Why TypeScript? (A gentle introduction)

Some awesome things about TypeScript:

  1. The biggest advantage (yet pain point) of JavaScript is that is dynamically typed. In JavaScript apps, you have absolutely no idea what properties, say, an object passed as a parameter may have, so you end up running in to runtime errors that take forever to debug because you have to trace your code all the way back to where you called it and just stare at it until you come up with an answer. TypeScript uses something called static typing to guarantee that everything you pass around has the correct types and properties and whatnot at compile time (Note: TypeScript gets compiled to JavaScript), so failing code won't even build!
  2. Obviously, knowing what properties a variable or parameter may have increases the convenience of your IDE exponentially and therefore your productivity exponentially. You can autocomplete properties and use linters or other plugins to make writing TypeScript even easier and faster.
  3. Refactoring or making seemingly large or breaking changes within a TypeScript codebase is much easier than one written primarily in JavaScript due to the fact that, again, you know exactly what's being passed around before your code even runs. Honestly, refactoring a large JavaScript project would probably be a nightmare and I would never (in the right mind) attempt it.
  4. A lot of other programming languages embrace static typing due to the fact that they must know certain types at compile-time to function safely and properly. Even basic knowledge of TypeScript (and types in general) can be really helpful when working with stuff outside the scope of JavaScript.

Some things that people don't really like about TypeScript:

  1. It may increase the time needed to develop applications due to the fact that you (in some cases) must create your own interfaces or types in order to satisfy checks that occur at compile time.
  2. It might be hard to get new contributors to your project; especially those new to JavaScript. TypeScript is an extension on top of JavaScript and obviously takes time to learn and understand.
  3. It requires that extra compilation step from TypeScript to JavaScript. This can sometimes be confusing for beginners to set up and could feel discouraging.

Addressing those points:

  1. I generally disagree with this. While you do sometimes have to create your own types in some cases, you 1: gain the additional benefit of having a smarter IDE (w/ autocompletion, warnings, etc) and 2: you're learning a lot in the process!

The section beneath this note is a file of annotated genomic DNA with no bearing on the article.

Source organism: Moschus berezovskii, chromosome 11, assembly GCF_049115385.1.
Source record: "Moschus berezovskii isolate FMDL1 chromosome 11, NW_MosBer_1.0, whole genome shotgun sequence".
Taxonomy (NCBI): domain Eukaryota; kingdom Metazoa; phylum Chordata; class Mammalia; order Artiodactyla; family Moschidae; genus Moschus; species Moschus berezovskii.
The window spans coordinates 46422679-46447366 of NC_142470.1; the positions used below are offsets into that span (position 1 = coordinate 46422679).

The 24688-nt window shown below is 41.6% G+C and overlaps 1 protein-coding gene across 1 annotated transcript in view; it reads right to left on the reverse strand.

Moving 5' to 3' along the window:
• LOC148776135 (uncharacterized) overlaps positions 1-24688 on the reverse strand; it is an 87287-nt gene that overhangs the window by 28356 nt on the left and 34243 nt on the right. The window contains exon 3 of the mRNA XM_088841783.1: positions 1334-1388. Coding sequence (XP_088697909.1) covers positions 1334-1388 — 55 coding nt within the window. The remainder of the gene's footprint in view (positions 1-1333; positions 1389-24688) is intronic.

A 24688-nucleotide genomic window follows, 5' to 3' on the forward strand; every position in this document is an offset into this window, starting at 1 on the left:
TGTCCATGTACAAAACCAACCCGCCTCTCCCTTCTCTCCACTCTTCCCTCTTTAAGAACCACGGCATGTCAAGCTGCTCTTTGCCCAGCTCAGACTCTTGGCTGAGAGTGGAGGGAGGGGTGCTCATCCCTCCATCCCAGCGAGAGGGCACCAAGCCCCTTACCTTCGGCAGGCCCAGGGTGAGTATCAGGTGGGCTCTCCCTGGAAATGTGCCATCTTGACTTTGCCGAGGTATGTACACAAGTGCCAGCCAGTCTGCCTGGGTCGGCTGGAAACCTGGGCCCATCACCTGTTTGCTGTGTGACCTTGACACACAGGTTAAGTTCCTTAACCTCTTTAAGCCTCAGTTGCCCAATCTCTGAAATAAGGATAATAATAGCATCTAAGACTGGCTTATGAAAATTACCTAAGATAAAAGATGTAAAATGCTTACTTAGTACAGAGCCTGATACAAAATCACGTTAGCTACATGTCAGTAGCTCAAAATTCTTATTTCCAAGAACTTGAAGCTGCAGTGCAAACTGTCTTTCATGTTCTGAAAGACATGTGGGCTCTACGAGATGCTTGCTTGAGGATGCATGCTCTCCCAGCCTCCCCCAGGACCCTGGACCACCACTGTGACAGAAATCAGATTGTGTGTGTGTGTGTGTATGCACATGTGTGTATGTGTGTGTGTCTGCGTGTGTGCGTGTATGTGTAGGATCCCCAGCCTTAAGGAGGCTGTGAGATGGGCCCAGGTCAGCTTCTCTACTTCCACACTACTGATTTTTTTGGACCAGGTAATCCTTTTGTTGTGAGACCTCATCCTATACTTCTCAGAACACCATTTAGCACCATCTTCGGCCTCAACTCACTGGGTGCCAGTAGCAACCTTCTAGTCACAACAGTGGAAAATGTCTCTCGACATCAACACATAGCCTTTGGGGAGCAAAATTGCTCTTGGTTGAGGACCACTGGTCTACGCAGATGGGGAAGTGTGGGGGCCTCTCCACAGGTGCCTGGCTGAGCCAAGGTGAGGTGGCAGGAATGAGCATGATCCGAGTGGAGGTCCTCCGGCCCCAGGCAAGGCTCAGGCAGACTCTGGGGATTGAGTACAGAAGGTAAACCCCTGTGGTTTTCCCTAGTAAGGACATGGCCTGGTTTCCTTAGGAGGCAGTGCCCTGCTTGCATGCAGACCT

2. I generally disagree with this as well. TypeScript is not only becoming increasingly popular, but also an industry standard in the realm of NodeJS apps and libraries. Most newcomers will have heard of it already and are at least thinking about learning it. Plus, the best way to learn is to try it out!
  3. While the fact that it does require an extra compilation step is true, it's really not that difficult to set up for new projects once you've done it at least once; not to mention the general availability of tutorials, docs, and pre-made setups for TypeScript that already exist.

A visual comparison:

Take the following JavaScript, for example:

const someNumber = 1;
const someObject = {
	a: {
		nested: {
			property: 1
		}
	}
};

function onObject(obj) {
	console.log(obj.a.nested.property);
}

console.log("we're in the middle of some action!");

// ...

onObject(someNumber);

Now, obviously, we see that we're passing the number to the function rather than the object itself. Now, if we attempt to run this:

$ node test.js
we're in the middle of some action!
/home/safin/test.js:11
  console.log(obj.a.nested.property)
                    ^

TypeError: Cannot read property 'nested' of undefined
    // ... omitted (stack trace)

Oh no! Our code exited prematurely in the middle of "some action"! This is because the error occurred at runtime, so it exited in the middle of our script. Now, let's write the same thing in TypeScript and attempt to compile it:

const someNumber = 1;
const someObject = {
	a: {
		nested: {
			property: 1
		}
	}
};

// Notice this explicit `type` annotation? It does increase
// code verbosity but saves you lots of time in the long run!
type SomeObject = { a: { nested: { property: number } } };

function onObject(obj: SomeObject) {
	console.log(obj.a.nested.property);
}

console.log("we're in the middle of some action!");

// ...

onObject(someNumber);

Looks the same, right? Almost! All we had to do was add a type annotation for the parameter of the function. The rest of the types were "inferred," or intelligently guessed from the TypeScript compiler. Now, let's attempt to compile this code:

$ tsc index.ts
// ... omitted
Argument of type 'number' is not assignable to parameter of type '{ a: { nested: { property: number; }; }; }'.

We can see that our program didn't even execute! This is because the inferred type of our variable did not match the signature of the parameter. Obviously, this is a huge improvement over having the program run and crash mid-way.

Let's correct the code so we can conclude on a satisfying note:

const someNumber = 1;
const someObject = {
	a: {
		nested: {
			property: 1
		}
	}
};

type SomeObject = { a: { nested: { property: number } } };

function onObject(obj: SomeObject) {
	console.log(obj.a.nested.property);
}

console.log("we're in the middle of some action!");

// ...

onObject(someObject);

And then:

# or ts-node, etc
$ tsc index.ts
$ node index.js
we're in the middle of some action!

Okay you're sold; what are you waiting for? Check out the official TypeScript website right here and get started!


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